Lindon, UT – October 16, 2008 – Today, Footnote.com released the first digitized versions of the Civil War Widows' Pension Files.
Through its partnership with Footnote.com, the National Archives and Records Administration (NARA) and FamilySearch, Footnote.com has worked together to prepare, scan, index and now publish these highly popular original documents. "These are one of the most heavily used series of original records at the National Archives," said James Hastings, NARA Director of Access Programs.
Having never been microfilmed before, the Civil War Pension Files were previously accessible only at the National Archives in Washington, DC. Now, through this project, anyone can access these records via the internet exclusively on Footnote.com.
"The significance to family historians is obvious," says Cynthia Fox, a NARA Deputy Director. "However, these records offer much to the scholarly community as well. They document the lives of common Americans; people who rarely left journals or collections of letters. They often tell the life stories of people whose daily lives would otherwise be undocumented. Having these records online opens this virtually untapped resource for the study of social history in new and exciting ways."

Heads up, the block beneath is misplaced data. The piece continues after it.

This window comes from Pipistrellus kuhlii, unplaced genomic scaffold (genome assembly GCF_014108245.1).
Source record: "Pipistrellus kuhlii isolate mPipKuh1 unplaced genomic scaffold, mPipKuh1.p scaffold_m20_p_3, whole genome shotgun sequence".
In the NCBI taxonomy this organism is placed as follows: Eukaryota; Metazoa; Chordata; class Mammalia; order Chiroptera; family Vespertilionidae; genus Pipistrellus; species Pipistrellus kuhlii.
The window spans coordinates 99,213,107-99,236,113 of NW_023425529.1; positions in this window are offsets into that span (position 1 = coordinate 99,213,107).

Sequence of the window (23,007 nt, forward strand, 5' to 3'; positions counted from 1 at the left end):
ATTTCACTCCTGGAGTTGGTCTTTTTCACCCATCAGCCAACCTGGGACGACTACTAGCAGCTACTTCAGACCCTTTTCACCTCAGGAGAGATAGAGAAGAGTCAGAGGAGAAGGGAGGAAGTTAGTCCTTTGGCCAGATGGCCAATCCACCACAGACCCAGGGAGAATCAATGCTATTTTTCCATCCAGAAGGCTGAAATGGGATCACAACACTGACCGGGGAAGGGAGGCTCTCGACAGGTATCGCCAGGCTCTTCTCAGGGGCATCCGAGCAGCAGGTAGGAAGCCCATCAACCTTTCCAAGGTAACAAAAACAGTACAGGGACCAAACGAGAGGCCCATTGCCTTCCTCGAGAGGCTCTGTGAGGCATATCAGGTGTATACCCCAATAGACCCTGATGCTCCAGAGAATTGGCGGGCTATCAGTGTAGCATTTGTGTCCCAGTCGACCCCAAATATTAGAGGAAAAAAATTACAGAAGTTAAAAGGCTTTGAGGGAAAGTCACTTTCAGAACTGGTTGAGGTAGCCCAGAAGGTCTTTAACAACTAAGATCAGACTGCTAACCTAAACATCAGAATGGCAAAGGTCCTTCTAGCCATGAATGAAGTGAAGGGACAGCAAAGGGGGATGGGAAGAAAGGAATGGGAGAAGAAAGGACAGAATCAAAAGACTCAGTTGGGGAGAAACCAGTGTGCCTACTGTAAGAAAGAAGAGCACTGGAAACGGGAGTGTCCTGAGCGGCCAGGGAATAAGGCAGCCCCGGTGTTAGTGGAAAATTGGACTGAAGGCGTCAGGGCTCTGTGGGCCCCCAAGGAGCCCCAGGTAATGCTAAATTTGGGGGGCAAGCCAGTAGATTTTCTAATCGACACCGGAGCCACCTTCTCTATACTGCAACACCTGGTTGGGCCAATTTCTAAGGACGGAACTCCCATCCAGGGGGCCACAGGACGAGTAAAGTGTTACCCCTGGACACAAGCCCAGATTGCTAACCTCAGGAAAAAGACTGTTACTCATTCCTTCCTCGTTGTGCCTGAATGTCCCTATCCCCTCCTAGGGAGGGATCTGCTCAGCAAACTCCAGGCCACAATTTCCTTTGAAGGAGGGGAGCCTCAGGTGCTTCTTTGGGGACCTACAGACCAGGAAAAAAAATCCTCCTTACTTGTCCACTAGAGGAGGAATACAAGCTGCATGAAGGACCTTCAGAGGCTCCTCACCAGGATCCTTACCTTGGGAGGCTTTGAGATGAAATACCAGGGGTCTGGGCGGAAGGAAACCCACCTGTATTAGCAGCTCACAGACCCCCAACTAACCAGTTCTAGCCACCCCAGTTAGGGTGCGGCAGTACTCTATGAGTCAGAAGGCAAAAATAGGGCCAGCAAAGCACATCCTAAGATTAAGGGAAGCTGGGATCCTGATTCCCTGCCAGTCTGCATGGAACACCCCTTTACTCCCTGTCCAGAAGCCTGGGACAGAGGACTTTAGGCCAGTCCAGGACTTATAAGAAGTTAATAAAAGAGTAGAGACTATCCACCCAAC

Footnote.com has additional paper-to-digital projects to the site including:
• The Southern Claims Commission
• WWII & Vietnam War Photos
• Homestead Records
"It's crucial to preserve this information and make it available on the internet where more people can interact with these records," explains Russ Wilding, CEO of Footnote.com. "At Footnote.com we believe it's all about people connecting with history in a unique way and our goal is to make sure we provide the best content to help make that connection."
Footnote.com now features over 45 million records ranging from the time of the Pilgrims and the Revolutionary War to the Vietnam War. Millions of documents are added every month with increasing numbers of people adding their own piece of history to the Footnote.com site through photos, documents, letters and stories.
Visitors can view every image on Footnote.com by signing up for a free 7-day trial. To learn more, visit http://www.footnote.com/ today.